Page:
A Falling Tide Lowers All Boats

May 23, 2024 | Catherine Hillier, Senior Research Analyst

The resilience of the American consumer has been an unanticipated phenomenon in the four years since the outbreak of the COVID-19 virus. Massive federal stimulus in the wake of the pandemic provided the means for significant discretionary spending and has been a major contributor to overall economic strength, even as corporate earnings have wavered. Although consumer activity remains elevated relative to pre-pandemic levels, it has fallen from highs exhibited in mid-2022. At the same time, the percentage of Americans concerned with meeting certain financial obligations has ticked up, with roughly 19% of households earning less than $50,000 per year now questioning their ability to make minimum near-term debt payments, according to a recent Federal Reserve survey. This figure represents a level not seen since the onset of the pandemic. Concerns regarding debt payments among high-income households, or those with more than $100,000 in annual income, have also seen a notable increase over the last several months. These dynamics, as well as overall spending patterns for both low- and high-income households, are highlighted in this week’s chart.

It is worth exploring the extent to which consumer behaviors may have changed in light of the elevated concerns detailed above. To that point, recent corporate earnings reports speak to pressures faced by higher-income households by showing “trade down” effects, which occur when high earners increase spending on cost-efficient products. Walmart, for instance, reported an increase in sales in its latest earnings report which was largely driven by upper-income households. As consumer sentiment dropped to a six-month low in May, the retail giant also reported that shoppers continue to prioritize staples, which has helped propel growth in its grocery business. Other retailers like Five Below and Dollar Tree also show evidence of trade down effects and continue to issue warnings that consumers of all types remain under pressure from macroeconomic factors like inflation and higher interest rates.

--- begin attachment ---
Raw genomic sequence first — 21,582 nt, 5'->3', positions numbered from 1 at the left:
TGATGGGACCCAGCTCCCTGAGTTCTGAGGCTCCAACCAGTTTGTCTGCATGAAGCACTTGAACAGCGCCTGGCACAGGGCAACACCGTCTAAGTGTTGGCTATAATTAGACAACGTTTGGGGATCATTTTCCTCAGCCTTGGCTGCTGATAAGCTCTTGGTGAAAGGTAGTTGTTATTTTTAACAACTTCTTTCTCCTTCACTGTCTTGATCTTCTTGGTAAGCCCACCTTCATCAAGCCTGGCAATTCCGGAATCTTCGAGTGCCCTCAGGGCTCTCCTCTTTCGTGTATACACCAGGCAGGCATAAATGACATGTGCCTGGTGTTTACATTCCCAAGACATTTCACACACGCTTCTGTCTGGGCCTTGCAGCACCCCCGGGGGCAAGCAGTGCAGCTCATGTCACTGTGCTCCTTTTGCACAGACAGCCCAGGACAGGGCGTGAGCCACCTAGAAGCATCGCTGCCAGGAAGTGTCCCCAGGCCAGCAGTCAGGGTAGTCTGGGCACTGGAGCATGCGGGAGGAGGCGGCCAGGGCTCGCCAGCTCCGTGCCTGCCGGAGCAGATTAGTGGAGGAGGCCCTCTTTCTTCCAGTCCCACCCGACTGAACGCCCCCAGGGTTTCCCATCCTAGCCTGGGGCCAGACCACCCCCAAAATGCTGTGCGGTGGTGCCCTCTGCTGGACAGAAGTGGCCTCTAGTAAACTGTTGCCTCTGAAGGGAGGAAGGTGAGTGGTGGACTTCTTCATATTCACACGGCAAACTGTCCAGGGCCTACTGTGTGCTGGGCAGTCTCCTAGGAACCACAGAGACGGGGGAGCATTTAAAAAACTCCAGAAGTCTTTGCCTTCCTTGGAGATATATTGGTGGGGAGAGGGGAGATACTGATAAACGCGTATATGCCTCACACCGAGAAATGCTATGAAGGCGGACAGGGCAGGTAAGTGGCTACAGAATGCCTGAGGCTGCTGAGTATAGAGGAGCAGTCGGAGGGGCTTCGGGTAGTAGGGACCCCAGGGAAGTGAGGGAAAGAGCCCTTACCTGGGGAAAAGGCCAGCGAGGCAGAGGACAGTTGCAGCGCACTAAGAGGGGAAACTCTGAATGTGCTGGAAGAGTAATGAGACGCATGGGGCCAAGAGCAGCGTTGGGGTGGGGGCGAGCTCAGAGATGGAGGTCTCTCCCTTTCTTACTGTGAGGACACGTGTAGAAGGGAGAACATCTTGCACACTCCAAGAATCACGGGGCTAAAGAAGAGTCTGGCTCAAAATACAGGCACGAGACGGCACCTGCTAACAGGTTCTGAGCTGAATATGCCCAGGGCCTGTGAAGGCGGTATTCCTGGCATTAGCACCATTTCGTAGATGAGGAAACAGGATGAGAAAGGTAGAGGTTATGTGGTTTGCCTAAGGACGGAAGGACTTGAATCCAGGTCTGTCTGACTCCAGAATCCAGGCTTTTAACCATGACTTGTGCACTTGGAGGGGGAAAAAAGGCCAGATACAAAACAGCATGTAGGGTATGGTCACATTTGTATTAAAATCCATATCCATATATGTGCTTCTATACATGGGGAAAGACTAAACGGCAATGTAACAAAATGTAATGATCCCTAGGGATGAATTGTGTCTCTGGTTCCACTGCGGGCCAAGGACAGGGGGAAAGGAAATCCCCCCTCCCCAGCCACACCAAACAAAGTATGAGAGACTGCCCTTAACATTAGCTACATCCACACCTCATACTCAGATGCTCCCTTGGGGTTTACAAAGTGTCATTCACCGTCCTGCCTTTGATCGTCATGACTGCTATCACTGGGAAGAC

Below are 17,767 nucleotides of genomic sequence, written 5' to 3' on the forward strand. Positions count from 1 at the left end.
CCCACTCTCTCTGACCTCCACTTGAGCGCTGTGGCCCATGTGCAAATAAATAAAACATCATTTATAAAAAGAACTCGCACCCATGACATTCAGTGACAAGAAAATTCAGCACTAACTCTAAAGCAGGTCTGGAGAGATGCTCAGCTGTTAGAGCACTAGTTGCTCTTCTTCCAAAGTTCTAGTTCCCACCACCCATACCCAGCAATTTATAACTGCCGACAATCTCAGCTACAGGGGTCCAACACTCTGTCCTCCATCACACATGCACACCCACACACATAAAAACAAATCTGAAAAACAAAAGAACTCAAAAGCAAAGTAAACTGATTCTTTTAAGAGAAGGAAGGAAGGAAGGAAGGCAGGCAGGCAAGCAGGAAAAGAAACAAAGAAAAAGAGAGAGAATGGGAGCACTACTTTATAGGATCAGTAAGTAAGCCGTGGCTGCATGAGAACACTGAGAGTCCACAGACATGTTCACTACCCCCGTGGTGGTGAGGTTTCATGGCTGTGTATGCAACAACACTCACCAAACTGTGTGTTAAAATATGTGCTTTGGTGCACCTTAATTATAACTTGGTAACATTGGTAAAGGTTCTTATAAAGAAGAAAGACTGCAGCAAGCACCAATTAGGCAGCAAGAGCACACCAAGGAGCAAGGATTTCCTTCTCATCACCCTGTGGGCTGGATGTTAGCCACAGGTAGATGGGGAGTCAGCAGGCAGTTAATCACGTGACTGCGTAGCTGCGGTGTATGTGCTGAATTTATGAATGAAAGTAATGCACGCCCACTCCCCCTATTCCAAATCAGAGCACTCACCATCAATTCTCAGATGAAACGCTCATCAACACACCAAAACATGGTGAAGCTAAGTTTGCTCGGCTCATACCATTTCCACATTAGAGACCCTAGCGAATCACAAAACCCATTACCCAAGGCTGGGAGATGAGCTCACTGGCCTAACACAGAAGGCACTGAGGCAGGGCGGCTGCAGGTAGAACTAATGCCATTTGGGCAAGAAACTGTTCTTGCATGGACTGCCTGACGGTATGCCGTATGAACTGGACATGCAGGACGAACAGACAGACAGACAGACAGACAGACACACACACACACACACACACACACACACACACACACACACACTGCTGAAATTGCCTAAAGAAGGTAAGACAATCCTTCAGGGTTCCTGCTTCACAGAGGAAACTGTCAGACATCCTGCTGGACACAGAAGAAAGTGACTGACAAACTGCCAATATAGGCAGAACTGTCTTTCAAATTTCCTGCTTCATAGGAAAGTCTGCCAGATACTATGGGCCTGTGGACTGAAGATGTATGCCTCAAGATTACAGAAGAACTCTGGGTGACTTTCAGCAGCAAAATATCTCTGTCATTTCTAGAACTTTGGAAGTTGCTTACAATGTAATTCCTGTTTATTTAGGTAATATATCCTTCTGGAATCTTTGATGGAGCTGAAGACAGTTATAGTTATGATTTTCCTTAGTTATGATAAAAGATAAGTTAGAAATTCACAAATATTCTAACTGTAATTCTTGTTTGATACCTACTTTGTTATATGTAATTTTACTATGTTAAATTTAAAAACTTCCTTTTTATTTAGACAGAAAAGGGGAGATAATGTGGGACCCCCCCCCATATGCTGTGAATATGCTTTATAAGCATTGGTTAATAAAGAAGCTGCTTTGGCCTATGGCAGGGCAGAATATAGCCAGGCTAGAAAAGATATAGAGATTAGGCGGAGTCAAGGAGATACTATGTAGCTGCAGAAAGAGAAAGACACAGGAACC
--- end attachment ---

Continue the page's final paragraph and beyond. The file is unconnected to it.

Determining the future trajectory of consumer spending is a challenge for corporations as management teams attempt to right-size budgets and chart paths forward. While the difficulties faced by low-income consumers have been largely recognized for some time, increased trade down effects and concerns about debt payments from high-income consumers are more recent developments. In general, it appears as though consumers are becoming less tolerant of the higher prices many companies pushed through over the last several quarters. Should consumer savings and sentiment continue to fall, discretionary spending may decline as Americans across the income spectrum prioritize staples and lower-cost goods. This may prove to be a headwind for certain industries, including high-end retailers and restaurants.

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Catherine Hillier
Senior Research Analyst

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The opinions expressed herein are those of Marquette Associates, Inc. (“Marquette”), and are subject to change without notice. This material is not financial advice or an offer to purchase or sell any product. Marquette reserves the right to modify its current investment strategies and techniques based on changing market dynamics or client needs.

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